Advocates for a pregnant 17-year-old girl held in a Texas facility for immigrant children who have crossed the border alone are asking a federal judge to allow her to get an abortion, over the opposition of U.S. and state officials.
A federal magistrate judge in San Francisco has scheduled a hearing Wednesday on a request filed by the American Civil Liberties Union of Northern California, which accuses the U.S. Department of Health and Human Services of refusing to let the girl be taken for the procedure.
Rochelle Garza, a lawyer appointed to represent the girl's legal interests, told The Associated Press on Tuesday that she may be up to 14 weeks' pregnant. Texas state law prohibits most abortions after 20 weeks.
Garza says the teen is from Central America, like most people caught crossing the U.S.-Mexico border without legal permission. She declined to give the girl's name or identify the specific country where she was from, citing the girl's privacy as a minor, but said that the girl wanted an abortion in part because she had seen her parents abuse another sibling who was pregnant.
With Garza's help, the girl obtained a judicial waiver under a Texas law requiring a minor seeking an abortion to get consent from a parent. But staff at the facility where she's being held refused to take her to her appointments with a doctor to seek an abortion, or let the attorney take her, even though private groups that support abortion rights have raised money for the procedure, Garza said.
Instead, she was taken to a crisis pregnancy center. Such centers encourage pregnant women not to have an abortion.
"I feel like they are trying to coerce me to carry my pregnancy to term," the girl said in a declaration filed in federal court last week.
The ACLU of Northern California sued HHS last year over what it said was the denial of abortion and contraception to girls in its custody.
Unaccompanied Central American children apprehended at the U.S.-Mexico border are generally turned over to facilities run by private operators on behalf of HHS. Many facilities are affiliated with religious organizations that oppose abortion like the U.S. Conference of Catholic Bishops. Nearly 3,000 unaccompanied children were caught by Border Patrol agents at the border in August, the most recent month for which data is available.
U.S. lawyers representing HHS argued that the ACLU's request for a temporary restraining order allowing an abortion to go forward was wrong on technical grounds, since the original lawsuit argued HHS was violating the First Amendment by allowing religious groups to allegedly refuse access to abortion. In this case, the 17-year-old is not being held in a facility with a religious affiliation, government lawyers said.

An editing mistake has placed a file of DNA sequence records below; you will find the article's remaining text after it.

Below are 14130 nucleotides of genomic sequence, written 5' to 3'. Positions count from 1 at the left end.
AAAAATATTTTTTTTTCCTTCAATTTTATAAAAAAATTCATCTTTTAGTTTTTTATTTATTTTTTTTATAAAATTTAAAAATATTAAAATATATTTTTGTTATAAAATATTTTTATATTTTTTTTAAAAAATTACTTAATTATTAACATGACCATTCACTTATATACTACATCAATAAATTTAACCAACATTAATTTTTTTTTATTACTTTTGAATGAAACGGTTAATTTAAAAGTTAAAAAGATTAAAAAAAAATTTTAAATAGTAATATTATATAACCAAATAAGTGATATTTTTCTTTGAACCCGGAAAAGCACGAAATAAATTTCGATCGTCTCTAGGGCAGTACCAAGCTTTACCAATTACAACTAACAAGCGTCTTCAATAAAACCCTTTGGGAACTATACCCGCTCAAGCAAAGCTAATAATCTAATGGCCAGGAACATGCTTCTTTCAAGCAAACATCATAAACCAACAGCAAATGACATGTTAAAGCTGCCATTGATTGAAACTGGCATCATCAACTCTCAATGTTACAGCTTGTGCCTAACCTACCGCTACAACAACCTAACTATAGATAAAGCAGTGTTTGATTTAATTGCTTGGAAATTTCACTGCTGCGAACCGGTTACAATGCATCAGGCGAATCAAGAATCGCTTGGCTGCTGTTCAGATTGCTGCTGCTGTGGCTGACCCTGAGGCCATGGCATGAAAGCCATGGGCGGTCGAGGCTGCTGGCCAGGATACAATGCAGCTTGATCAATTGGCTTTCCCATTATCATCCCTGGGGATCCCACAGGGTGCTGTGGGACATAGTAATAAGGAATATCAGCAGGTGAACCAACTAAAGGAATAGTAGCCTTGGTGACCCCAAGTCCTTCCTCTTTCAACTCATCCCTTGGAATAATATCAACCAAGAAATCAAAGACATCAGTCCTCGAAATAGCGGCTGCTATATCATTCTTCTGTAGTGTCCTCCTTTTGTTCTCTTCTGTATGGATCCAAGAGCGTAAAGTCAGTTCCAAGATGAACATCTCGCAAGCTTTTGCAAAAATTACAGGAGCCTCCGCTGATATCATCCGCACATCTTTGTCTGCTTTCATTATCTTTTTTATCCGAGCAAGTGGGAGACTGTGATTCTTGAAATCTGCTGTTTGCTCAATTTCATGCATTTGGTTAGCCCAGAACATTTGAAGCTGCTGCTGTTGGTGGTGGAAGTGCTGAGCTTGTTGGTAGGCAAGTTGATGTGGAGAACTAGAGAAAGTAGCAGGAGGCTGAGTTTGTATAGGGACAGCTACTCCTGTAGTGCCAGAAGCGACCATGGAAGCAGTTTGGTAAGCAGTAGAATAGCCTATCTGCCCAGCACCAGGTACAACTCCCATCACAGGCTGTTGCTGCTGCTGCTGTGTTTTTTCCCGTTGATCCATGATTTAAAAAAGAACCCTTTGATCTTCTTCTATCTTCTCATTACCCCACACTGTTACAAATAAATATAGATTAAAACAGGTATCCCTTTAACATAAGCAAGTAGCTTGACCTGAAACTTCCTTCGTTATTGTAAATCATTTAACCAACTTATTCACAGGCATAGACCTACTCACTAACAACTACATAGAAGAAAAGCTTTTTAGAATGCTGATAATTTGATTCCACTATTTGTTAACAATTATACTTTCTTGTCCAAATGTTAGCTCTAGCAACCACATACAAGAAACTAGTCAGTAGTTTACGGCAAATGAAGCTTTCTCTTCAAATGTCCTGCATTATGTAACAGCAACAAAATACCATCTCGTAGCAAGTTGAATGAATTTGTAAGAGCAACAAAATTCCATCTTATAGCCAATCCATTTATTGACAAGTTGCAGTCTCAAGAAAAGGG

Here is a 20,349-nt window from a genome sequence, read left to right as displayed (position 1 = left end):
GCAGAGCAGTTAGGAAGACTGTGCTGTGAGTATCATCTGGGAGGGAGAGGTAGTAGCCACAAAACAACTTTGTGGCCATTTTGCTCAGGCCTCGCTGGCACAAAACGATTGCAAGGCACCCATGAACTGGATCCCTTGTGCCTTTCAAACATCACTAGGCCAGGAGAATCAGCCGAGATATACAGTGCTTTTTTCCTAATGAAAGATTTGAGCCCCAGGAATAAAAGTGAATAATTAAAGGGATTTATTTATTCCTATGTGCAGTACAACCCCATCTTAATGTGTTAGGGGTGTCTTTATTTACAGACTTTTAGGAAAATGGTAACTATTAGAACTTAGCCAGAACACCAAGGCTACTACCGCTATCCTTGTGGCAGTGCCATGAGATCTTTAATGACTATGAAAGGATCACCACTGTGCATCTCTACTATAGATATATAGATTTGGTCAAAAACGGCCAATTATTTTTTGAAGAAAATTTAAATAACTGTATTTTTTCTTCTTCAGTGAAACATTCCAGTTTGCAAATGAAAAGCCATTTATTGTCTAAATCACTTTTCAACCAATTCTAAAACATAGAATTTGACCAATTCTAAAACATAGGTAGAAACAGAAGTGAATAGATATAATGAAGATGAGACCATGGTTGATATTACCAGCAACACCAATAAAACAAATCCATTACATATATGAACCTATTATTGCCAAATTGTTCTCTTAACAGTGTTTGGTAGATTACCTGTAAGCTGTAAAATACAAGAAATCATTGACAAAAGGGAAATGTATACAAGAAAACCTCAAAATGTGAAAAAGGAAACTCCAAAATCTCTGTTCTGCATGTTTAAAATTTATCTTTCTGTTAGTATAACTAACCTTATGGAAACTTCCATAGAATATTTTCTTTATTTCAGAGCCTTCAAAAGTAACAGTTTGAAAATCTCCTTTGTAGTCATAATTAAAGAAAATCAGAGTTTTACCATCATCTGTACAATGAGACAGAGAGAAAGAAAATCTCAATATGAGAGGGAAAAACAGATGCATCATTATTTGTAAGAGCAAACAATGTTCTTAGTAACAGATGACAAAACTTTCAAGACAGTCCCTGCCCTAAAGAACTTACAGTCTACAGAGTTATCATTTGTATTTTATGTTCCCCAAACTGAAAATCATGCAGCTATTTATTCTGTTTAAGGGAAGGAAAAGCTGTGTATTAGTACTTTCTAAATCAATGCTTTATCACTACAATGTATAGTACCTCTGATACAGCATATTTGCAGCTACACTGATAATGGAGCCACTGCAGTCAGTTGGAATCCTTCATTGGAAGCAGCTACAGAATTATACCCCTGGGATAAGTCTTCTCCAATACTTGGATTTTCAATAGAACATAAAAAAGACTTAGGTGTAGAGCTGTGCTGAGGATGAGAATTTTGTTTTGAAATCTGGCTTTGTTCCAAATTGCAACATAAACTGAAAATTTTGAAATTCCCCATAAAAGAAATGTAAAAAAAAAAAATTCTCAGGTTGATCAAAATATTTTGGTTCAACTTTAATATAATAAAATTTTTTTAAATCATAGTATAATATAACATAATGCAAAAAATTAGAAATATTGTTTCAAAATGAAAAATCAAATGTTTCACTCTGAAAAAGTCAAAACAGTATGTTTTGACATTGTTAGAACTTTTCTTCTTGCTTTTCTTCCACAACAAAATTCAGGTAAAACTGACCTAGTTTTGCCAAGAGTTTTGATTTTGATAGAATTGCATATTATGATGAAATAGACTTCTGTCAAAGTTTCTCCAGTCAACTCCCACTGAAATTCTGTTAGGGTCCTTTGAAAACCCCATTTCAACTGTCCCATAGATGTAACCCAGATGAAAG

It was not immediately known how long the girl would be held at the facility, or whether she would be eventually be transferred.
Texas Attorney General Ken Paxton went further in a separate filing Tuesday. Paxton, who is a strident opponent of abortion rights like most leaders in the nation's largest conservative state, argued that people in the United States illegally without some type of established ties to the country did not have a "constitutional right to an abortion on demand."
If the court rules in the girl's favor, "the ruling will create a right to abortion for anyone on earth who enters the U.S. illegally," Paxton said in a statement. "And with that right, countless others undoubtedly would follow. Texas must not become a sanctuary state for abortions."
Paxton was joined in filing the brief by the attorneys general of Louisiana, Missouri, Nebraska, Ohio, Oklahoma, and South Carolina.
Garza argued the girl's case "really has nothing to do with her immigration status," and that she had complied with the state's abortion laws.
"As far as I'm aware, abortion is legal in this country," Garza said. "Nobody has the right to force her to have a child against her will."